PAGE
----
In the example below I played the note C4 four times,
from soft to hard. I got velocity 20, 38, 118 and 127:

image.png



Test #1:
Play some middle key from very soft to very hard and watch the velocity values in MIDI Monitor. According to the SX-P30 manual, your piano should be able to send velocity 1-127. What are the lowest and highest velocity numbers you see in MIDI Monitor?

Test #2:
Set the piano's volume slider to the MIN and MAX positions. You don't get a different velocity range, do you?
 
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MusicainDeum777

New Member
You should check your piano first.

Download Snoize MIDI Monitor, install it, open it. This software shows almost any MIDI data to, from and inside your computer. When you play on the keyboard, you see the incoming notes. Look at the lines containing "Note On". There, the very last value in each line is the note-on velocity and tells how hard you hit the key. The value next to it is the note number and tells which key you pressed.

In the example below I played the note C4 four times,
from soft to hard. I got velocity 20, 38, 118 and 127:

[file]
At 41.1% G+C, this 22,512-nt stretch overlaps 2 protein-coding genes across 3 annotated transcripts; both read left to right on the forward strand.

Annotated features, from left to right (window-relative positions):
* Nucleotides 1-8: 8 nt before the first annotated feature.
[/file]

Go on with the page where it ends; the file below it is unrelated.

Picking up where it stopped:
image.png



Test #1:
Play some middle key from very soft to very hard and watch the velocity values in MIDI Monitor. According to the SX-P30 manual, your piano should be able to send velocity 1-127. What are the lowest and highest velocity numbers you see in MIDI Monitor?

Test #2:
Set the piano's volume slider to the MIN and MAX positions. You don't get a different velocity range, do you?

Alright. I checked the velocity using the Snoize MIDI Monitor. Here are the results (they didn't change if the volume was set on MIN or MAX):

The highest velocity I got was 100. But that was when I was really hammering the keys—when I play normally, there’s no way I play the keys that hard. So a more realistic velocity number would be around 96.

The lowest velocity I got was 2.

So definitely not the 1-127 range that the keyboard should be giving me.
 
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Peter Ostry

Administrator
Staff member
Ok, your keyboard does not deliver the full velocity range and we do not know why. But your values are not that bad. I have a stage piano here that goes hardly above velocity 100 for note-on. With normal playing I am around 40-50 and this sounds in virtual instruments.

Please load the Logic instrument "Vintage Clav" and play the first preset ("Classic I") on your piano. If I play with medium force, the channelstrip level is around -20 to -14 dB. Where is your level? (don't forget to reset the level before your test).